I've been running a speed test (speedtest.net) for the past few weeks. It shows that our upload speed is always less than 1 Mbps. I tried from multiple devices, from multiple jacks around the house and went directly from a laptop to the modem (no wifi router). Also reset the modem several times and had Xfinity reset it remotely several times.
An Xfinity technician visited and said that all looks ok outside the house. He ran a speed test in the house on his own device and also saw the upload is less than 1 Mbps but could not find a reason, so he just left and said they can't do anything about it right now.
This slow speed is causing lots of timeouts and other connectivity problems. I'm trying to work at home but I might be forced to go to an office 20 miles away.
Do you think it might be related to the amplifier in the box outside? Anything else to try to troubleshoot this? Obviously, Xfinity is not going to help right now.
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Thanks EG. Here are my modem's stats. But the Xfinity technician used his own device to test our connectivity and speeds (independent of our modem) and agreed that we are barely functional, especially with upload speeds. Do you see anything abnormal about these stats? Thanks.
|Frequency start Value|
|This field below allows you to modify the frequency the cable modem start with its scan during initialization and registration. Enter the new start frequency and restart the cable modem for it to take effect.|
|<tabindex=-1>Downstream Bonded Channels</tabindex=-1>|
|<tabindex=-1>Upstream Bonded Channels</tabindex=-1>|
|<tabindex=-1>Downstream OFDM Channels</tabindex=-1>|
|<tabindex=-1>Upstream OFDMA Channels</tabindex=-1>|
|Current System Time: Sat Apr 25 11:07:34 2020|
|System Up Time: 7:12:06|
Yep. The stats are o/k. We've been seeing a lot of posts here lately about speed issues. I suspect that it may have something to do with capacity / traffic congestion problems due to everyone being home on the internet.
Here's some of our recent speedtest results. Ping, download and upload. Note that we're on one of Xfinity's highest speed plans. And a technician visited and didn't fix anything. So, I'm hoping someone on this forum has some answers. One question I have is whether I can test the modem from the cable feed that comes into the box outside our house? Is that technically possible?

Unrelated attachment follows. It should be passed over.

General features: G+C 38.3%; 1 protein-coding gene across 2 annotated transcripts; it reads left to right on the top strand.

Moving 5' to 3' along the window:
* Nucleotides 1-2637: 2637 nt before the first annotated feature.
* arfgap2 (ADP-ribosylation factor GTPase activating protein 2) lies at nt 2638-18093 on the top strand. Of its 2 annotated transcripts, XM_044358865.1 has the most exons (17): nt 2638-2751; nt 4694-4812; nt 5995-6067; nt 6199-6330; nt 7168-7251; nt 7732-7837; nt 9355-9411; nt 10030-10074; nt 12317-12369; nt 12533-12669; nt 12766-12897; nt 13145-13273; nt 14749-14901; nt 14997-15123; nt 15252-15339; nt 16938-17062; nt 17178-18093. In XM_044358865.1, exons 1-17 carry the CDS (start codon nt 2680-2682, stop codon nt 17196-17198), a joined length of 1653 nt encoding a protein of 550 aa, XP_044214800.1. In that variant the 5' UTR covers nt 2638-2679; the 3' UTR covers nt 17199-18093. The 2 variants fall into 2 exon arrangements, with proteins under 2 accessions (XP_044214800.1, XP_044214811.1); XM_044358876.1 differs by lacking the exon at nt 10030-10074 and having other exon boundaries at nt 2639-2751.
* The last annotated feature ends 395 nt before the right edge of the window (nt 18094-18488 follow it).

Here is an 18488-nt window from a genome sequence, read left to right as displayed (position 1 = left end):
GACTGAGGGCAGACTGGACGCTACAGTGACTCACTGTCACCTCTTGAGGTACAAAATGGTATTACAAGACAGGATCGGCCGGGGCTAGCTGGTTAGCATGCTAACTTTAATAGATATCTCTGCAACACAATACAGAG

It's not just a speed issue, though. My son had a college exam yesterday and he was required to upload several 20 MB files but they all timed-out, to various websites (office.com, Google Drive, etc.). So we can't even send files that I was able to send through a dial-up modem 15 years ago?
I connected my Netgear CM1000 cable modem directly to the cable feed (outside the house) and the speed test jumped from an average 0.2 Mbps in the house to over 14 Mbps - consistently over several minutes.
So, my guess now is that the Commscope splitter/amplier Comcast installed is faulty, another device in our house is causing noise and/or the voltage to the amplier is not consistent.
I don't really have the time nor expertise to self-diagnose all of these things -- and I'm paying over $200 per month to Comcast for their "service" -- but after two technicians have been here and left without fixing anything, I really don't have any other choice but to try to fix it myself.
Next steps: Pull all cables from the splitter except to the cable modem upstairs and check the voltage to the amplier. I will also probably order a new splitter in case the one we have is causing the problems.
I replaced the splitter that Xfinity provided, made by Commscope, with an Arris amplifier/splitter and this resolved the issue. We're now getting about 15 Mbps upload speeds, up from the usual 0.1.
What I don't understand is why, after two technicians visited the house, after about six online chat sessions and several emails and phone calls, not once did an Xfinity rep mention the splitter as a possible reason for the problem. I can't tell you how many modem resets Xfinity did and asked me to do, and the upload speed remained under 1.0 Mbps, but that's all everyone recommended. There has to be an explanation for this.
My theory on the bad Commscope splitter is that it started failing due to moisture. An Xfinity technician who visited about eight months ago said he was not able to close the cable box all the way because the splitter was too big, so he zip-tied the box closed, leaving a 1/2-inch gap at the top. I live in the Pacific Northwest, where it rains a lot, and so plenty of rain made its way into the box. The second technician left the box the same way but added weather protection to the cable endpoints. But the Commscope splitter was likely already damaged at that point.